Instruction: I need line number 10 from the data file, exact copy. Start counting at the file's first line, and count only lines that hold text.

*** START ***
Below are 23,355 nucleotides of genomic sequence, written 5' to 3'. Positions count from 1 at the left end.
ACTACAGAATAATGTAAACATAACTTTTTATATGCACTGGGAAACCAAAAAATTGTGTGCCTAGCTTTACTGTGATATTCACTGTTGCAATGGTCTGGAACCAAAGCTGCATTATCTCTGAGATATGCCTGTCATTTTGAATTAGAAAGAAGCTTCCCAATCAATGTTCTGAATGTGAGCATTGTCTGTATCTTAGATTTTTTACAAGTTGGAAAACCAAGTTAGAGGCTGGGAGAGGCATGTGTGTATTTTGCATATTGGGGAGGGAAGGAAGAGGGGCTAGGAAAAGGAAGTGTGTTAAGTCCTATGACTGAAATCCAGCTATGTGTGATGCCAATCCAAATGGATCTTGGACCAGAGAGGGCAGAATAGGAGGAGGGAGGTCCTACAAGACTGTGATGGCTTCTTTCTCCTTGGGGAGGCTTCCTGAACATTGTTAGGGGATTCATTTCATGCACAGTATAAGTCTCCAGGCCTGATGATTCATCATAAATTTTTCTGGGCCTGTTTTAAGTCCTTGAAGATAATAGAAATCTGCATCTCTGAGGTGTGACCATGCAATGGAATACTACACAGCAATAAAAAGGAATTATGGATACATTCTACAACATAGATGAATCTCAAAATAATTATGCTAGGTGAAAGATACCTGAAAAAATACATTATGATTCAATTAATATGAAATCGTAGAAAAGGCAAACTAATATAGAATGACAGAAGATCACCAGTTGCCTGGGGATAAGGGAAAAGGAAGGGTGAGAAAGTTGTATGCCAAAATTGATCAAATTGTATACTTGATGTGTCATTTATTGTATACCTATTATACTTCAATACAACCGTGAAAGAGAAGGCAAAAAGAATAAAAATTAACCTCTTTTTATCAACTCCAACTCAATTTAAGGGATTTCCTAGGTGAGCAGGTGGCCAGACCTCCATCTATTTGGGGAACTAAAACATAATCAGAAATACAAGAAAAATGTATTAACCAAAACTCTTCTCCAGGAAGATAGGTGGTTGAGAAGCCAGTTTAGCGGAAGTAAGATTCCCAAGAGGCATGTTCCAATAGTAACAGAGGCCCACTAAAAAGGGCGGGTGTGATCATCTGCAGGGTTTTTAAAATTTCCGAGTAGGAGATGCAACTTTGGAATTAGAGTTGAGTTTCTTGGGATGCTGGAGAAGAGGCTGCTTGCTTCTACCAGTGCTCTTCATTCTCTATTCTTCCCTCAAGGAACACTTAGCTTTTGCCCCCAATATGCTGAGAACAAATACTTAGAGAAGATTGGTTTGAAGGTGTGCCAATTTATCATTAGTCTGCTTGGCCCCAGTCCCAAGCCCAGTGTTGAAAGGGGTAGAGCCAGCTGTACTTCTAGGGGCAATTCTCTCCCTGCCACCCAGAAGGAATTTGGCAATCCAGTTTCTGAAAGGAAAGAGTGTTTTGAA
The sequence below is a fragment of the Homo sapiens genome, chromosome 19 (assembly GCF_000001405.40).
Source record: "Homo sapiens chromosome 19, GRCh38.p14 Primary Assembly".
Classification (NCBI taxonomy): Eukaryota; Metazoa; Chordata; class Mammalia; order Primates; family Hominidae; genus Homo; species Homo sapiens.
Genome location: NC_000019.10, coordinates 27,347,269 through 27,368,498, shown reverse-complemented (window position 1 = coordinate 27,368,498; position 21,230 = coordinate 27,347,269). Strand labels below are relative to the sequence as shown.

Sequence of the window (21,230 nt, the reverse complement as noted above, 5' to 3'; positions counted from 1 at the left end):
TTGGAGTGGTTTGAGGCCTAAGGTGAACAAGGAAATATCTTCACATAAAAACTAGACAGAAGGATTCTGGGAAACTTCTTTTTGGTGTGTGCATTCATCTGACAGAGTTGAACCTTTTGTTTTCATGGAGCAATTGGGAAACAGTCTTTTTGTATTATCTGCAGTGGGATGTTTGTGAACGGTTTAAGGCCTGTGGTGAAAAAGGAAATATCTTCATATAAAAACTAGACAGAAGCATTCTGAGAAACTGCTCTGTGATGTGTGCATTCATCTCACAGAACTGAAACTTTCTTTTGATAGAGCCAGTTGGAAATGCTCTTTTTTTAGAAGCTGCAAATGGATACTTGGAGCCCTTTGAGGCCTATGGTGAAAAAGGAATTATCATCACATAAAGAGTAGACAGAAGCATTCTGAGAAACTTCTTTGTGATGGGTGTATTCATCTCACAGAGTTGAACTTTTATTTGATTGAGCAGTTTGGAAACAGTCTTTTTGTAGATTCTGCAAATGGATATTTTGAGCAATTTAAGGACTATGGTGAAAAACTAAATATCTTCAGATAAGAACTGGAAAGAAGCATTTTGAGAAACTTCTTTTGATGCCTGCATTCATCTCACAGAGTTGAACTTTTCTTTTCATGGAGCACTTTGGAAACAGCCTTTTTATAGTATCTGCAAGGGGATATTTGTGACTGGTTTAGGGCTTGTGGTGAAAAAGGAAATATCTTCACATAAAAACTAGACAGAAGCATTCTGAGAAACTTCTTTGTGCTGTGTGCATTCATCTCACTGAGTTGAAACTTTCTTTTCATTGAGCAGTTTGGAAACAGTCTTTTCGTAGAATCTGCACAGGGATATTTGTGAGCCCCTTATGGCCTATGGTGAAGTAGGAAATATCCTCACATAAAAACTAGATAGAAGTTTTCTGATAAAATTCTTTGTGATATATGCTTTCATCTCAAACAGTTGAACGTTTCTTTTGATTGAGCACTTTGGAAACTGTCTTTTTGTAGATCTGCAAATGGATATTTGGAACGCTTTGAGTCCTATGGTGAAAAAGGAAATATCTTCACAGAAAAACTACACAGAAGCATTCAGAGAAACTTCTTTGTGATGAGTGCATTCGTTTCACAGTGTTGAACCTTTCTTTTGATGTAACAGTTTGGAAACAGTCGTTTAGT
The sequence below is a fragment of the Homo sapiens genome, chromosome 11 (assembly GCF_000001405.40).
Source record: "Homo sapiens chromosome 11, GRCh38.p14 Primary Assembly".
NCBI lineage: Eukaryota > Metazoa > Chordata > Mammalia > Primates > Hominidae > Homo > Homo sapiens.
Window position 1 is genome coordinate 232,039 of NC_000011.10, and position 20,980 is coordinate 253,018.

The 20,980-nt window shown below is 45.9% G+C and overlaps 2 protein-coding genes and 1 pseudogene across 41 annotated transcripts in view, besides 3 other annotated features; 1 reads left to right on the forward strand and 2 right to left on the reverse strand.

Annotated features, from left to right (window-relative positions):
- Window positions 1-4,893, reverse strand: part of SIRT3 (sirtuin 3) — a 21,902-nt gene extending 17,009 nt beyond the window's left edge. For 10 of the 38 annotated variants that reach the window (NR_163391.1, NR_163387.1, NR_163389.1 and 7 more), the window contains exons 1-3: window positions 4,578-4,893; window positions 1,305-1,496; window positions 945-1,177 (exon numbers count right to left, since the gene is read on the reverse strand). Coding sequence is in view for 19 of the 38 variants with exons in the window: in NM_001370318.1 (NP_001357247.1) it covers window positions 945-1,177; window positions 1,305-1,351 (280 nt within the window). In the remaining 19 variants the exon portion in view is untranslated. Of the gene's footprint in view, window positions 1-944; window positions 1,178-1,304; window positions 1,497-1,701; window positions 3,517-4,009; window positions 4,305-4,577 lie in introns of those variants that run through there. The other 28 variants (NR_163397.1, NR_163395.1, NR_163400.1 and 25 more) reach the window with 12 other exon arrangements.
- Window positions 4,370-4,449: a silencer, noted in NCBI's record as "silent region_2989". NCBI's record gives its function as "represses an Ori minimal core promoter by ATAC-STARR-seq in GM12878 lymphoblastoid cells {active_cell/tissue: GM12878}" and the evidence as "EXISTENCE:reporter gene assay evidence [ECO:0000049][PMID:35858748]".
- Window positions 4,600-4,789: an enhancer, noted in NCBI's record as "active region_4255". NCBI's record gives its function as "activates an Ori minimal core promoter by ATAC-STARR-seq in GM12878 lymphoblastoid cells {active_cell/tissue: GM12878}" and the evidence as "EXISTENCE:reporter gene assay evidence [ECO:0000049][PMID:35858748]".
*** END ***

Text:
Source record: "Homo sapiens chromosome 11, GRCh38.p14 Primary Assembly".